New Delhi: In a "semi-final" verdict ahead of the 2014 Lok Sabha election, the BJP Sunday retained Madhya Pradesh and Chhattisgarh, snatched Rajasthan from the Congress but was denied a clear win in Delhi by the debutant Aam Aadmi Party's (AAP) spectacular showing.
So humiliating was the Congress rout in three places -- in Chhattisgarh alone it put up a fight -- that a sombre looking Congress president Sonia Gandhi said that the outcome "calls for deep introspection".
"We have to understand to look at the many reasons for this defeat," she said, as leader after leader, looking despondent, sought to argue that the results were no reflection of the national mood.
The victorious Bharatiya Janata Party (BJP) disagreed.
BJP MP Smriti Irani said the anti-Congress wave betrayed the popular mood against the party's top leaders Sonia Gandhi and Rahul Gandhi.
"This vote is not only due to bad policies, corruption and inflation but also against Sonia and Rahul Gandhi," she said.
The BJP's best showing came in Rajasthan, where it bounced back to power after five years, sweeping a record 162 seats in the 200-member house and leaving the Congress limping with only 21 seats.
It was the worst result for Congress in Rajasthan, far less than the 41 it won in the post-Emergency 1977 election.
In Madhya Pradesh, Chief Minister Shivraj Singh Chouhan led the BJP to a facile third victory. The party won 166 seats in the 230-member assembly, up from the 143 it won in 2008.
In contrast, the Congress tally slumped from 71 to 57.
The BJP huffed and puffed before snatching victory from a fighting Congress in Chhattisgarh, with Chief Minister Raman Singh claiming victory after eight hours of nail-biting suspense.
The BJP ended up with 49 of the 90 seats -- one less than last time. The Congress settled for 39 -- one more than in 2008.
The national capital threw up the most stunning verdict, ending 15 years of Congress rule and leaving it punctured with just eight seats in the 70-member legislature.
The BJP finished with 31 seats, five short of a simple majority, thanks to a tsunami of Arvind Kejriwal's one-year-old AAP.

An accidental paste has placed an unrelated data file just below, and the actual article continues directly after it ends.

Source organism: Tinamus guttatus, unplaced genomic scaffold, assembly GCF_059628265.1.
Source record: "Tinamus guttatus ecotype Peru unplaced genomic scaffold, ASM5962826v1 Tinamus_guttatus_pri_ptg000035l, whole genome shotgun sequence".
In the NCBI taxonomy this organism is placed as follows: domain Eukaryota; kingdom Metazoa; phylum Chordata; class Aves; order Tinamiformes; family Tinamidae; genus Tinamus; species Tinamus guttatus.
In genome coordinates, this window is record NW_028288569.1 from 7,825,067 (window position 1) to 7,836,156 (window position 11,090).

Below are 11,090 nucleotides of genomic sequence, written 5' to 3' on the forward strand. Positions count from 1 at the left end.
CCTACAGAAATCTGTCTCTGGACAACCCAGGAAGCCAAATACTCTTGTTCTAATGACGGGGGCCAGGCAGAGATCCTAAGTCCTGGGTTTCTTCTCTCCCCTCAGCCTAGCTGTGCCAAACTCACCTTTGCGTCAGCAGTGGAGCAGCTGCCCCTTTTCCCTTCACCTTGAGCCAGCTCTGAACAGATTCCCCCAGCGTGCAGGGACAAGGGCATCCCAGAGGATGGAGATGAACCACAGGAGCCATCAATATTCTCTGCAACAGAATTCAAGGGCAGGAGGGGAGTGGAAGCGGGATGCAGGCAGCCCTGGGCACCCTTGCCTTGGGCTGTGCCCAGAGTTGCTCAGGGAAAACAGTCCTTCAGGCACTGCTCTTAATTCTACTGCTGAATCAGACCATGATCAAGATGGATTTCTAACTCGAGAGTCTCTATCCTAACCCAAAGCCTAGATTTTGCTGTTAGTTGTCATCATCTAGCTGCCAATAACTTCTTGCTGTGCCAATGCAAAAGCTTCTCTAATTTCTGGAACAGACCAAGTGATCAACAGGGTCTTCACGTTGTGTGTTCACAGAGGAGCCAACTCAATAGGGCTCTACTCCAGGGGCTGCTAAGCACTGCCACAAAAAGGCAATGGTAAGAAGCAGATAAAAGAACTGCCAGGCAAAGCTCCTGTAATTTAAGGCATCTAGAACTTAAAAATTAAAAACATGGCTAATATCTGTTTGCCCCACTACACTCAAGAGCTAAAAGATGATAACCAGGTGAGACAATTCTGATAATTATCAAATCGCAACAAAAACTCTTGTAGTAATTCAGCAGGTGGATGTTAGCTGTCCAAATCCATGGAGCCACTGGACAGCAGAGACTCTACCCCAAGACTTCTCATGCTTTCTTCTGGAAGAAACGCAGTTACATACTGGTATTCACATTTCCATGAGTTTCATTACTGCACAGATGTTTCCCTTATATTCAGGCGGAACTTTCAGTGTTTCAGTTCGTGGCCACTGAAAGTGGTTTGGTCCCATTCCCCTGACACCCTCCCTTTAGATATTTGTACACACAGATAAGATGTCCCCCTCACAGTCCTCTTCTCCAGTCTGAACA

Kejriwal earned the grudging admiration of even his foes as his party, born out of Anna Hazare's anti-corruption movement, won a solid 28 seats, triggering frenzied celebrations.
The Ramon Magsaysay award winner said the AAP would play the role of "a constructive opposition". He added that the AAP's showing marked the start of "honest politics" in India. "Ours is a historic win."
Kejriwal himself defeated Chief Minister Sheila Dikshit in the New Delhi constituency. A humiliated Dikshit resigned, and Lt. Governor Najeeb Jung dissolved the outgoing house.
Pundits and political parties debated the significance of the electoral verdict vis-a-vis the coming Lok Sabha battle - at a time when Prime Minister Manmohan Singh's government is battling multiple problems that include rising food prices, corruption charges and political mismanagement.
In a public admission rare among politicians, Sonia Gandhi said "many people were obviously unhappy (with the Congress)".
BJP president Rajnath Singh said part credit for the result should go to Narendra Modi, the Gujarat chief minister who has injected new life into the party -- which looked sagging only a year ago -- since he was named its prime ministerial candidate in September.
"BJP got the affection of people because of the popularity of its chief ministerial candidates and our prime ministerial candidate," he said.
Despite the all-round losses, Congress vice president Rahul Gandhi -- who was pitted against Modi in the election campaign -- put up a brave face.
He said the Congress would learn from its defeat and vowed to "give you a party you will be proud of".
"The Congress has the ability to stand up to the expectations of the people," Gandhi said.
Added Sonia Gandhi: "We will introspect seriously and take all necessary action... We will rectify our mistakes."